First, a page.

The settlement also requires Honda to improve its monitoring and compliance systems. The settlement allows the lender to experiment with different approaches toward lessening discrimination and requires it to regularly report to the department and the bureau on the results of its efforts as well as discuss potential ways to improve results.
The settlement provides for an administrator to locate victims and distribute payments of compensation at no cost to borrowers whom the department and the Consumer Financial Protection Bureau identify as victims of Honda’s discrimination. The department and the bureau will make a public announcement and post information on their websites once more details about the compensation process become available. Borrowers who are eligible for compensation from the settlement will be contacted by the administrator, and do not need to contact the department or the bureau at this time.
The settlements in these matters provide for a total of at least $1.2 billion in monetary relief for impacted communities.
Man Suspected of Killing Roommate Arrested
LONG BEACH — On July 10, Norman Mathew Perdon was arrested in connection with the stabbing and murder of his former roommate Allen Estes, 38.
The incident took place July 4. Long Beach Police Department officers found Estes at about 5:30 a.m. near Anaheim and Dawson Avenue. Estes had sustained several stabbing injuries and was pronounced dead at the scene.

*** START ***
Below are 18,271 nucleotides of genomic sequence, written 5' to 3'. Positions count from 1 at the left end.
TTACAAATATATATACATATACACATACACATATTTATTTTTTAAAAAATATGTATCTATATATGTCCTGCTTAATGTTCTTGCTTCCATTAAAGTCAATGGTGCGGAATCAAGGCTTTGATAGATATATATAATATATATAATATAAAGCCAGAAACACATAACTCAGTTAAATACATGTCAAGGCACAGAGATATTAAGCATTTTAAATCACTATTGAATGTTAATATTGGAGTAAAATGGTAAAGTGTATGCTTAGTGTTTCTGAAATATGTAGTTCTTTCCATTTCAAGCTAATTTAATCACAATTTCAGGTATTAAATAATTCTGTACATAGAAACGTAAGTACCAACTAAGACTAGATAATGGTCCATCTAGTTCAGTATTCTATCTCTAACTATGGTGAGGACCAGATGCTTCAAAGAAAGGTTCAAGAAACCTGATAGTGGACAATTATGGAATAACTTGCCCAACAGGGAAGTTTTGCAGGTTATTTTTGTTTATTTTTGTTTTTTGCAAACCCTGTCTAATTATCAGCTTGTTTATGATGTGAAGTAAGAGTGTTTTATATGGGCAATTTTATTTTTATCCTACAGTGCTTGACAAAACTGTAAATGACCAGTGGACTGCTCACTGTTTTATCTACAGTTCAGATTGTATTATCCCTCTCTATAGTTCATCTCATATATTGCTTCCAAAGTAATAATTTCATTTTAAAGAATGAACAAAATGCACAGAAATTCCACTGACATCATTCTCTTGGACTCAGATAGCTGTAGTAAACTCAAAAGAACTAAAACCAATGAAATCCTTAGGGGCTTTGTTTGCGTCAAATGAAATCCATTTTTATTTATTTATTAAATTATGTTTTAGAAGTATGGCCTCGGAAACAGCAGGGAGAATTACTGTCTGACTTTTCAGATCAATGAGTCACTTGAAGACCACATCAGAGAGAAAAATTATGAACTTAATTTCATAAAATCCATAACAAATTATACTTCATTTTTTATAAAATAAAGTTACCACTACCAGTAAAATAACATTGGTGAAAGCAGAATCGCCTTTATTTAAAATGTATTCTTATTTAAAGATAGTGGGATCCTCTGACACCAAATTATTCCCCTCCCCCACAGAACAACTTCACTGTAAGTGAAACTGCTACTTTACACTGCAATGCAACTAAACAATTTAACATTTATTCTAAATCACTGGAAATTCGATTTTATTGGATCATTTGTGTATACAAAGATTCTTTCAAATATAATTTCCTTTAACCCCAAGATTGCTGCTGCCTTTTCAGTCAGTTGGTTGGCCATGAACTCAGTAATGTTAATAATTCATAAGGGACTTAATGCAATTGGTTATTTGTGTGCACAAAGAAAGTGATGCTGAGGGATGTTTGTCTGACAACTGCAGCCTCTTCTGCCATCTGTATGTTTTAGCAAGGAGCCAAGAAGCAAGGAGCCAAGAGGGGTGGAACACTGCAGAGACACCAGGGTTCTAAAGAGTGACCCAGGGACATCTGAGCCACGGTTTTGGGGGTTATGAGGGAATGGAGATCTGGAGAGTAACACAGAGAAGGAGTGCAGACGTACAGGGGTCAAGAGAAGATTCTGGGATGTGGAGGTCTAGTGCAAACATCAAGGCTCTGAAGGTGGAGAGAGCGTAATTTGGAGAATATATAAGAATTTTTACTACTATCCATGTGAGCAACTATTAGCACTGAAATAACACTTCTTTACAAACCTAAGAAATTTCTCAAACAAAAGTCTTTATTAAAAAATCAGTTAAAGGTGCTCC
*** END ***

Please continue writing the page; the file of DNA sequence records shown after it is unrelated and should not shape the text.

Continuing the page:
A tip helped police find Perdon. He was arrested at the 1400 block of Walnut Avenue. Charges have been filed against him and detectives presented the case to the Los Angeles County District Attorney’s Office on July 14. He is being held at the Long Beach Jail where his bail has been set at $1.02 million.
POLB Names Managing Director of Communications
LONG BEACH — On July 14, former chief communications officer of Metro Los Angeles, Noelia Rodriguez, was selected by the Long Beach Board of Harbor Commissioners to be the new managing director of communications, government relations and marketing divisions.
Rodriguez’s experience ranges from the White House and Los Angeles Mayor’s Office to Metro Los Angeles.
As Metro’s chief communications officer, Rodriguez led 275 employees and managed a $50 million budget overseeing media relations, government relations, marketing, communications and community relations. She was also responsible for customer programs and services.
She previously served as director of the John F. Kennedy Jr. Forum at Harvard University, vice president of corporate communications at Univision, director of communications and press secretary to First Lady Laura Bush from 2001 to 2003 and deputy mayor under former Los Angeles Mayor Richard Riordan. In 2000, Riordan appointed Rodriguez to serve as president and CEO of LA 2000, the host committee for the Democratic National Convention, Los Angeles’ first political convention since President Kennedy’s nomination in 1960.
Rodriguez’s expertise is expected to further enhance the Harbor Department’s award-winning advocacy and communications efforts.
Rodriguez earned a bachelor’s degree in business administration from California State University Los Angeles. She also completed one year of studies in the social ecology program at University of California Irvine.